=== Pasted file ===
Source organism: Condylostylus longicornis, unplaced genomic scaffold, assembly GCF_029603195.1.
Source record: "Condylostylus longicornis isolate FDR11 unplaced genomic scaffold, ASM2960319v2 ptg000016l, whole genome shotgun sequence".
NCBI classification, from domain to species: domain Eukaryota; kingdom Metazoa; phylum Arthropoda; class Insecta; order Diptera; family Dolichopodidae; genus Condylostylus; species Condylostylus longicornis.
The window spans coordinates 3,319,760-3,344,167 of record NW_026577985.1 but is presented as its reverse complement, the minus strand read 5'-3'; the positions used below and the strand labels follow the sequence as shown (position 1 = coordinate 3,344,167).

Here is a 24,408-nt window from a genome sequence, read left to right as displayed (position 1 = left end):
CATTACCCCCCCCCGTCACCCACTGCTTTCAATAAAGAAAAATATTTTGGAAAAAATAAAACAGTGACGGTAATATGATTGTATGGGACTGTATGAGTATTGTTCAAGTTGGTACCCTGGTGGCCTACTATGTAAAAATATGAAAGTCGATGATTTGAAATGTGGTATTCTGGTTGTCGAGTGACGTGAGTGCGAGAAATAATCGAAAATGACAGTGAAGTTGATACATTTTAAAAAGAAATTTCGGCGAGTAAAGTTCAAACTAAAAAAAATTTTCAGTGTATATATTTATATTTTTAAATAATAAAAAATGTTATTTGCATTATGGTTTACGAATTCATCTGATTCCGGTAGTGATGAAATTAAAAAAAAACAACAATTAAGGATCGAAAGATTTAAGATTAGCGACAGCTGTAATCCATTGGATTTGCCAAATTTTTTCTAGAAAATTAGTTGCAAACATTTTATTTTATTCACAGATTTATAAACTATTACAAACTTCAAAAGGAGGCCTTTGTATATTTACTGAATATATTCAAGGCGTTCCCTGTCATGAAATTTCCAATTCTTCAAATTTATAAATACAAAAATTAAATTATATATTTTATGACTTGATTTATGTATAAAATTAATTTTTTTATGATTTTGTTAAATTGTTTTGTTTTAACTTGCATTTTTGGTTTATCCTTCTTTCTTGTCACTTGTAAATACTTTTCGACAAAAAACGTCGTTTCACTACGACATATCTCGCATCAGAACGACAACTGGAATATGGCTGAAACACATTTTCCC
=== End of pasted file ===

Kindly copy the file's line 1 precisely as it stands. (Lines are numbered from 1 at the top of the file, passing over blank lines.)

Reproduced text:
Source organism: Condylostylus longicornis, unplaced genomic scaffold, assembly GCF_029603195.1.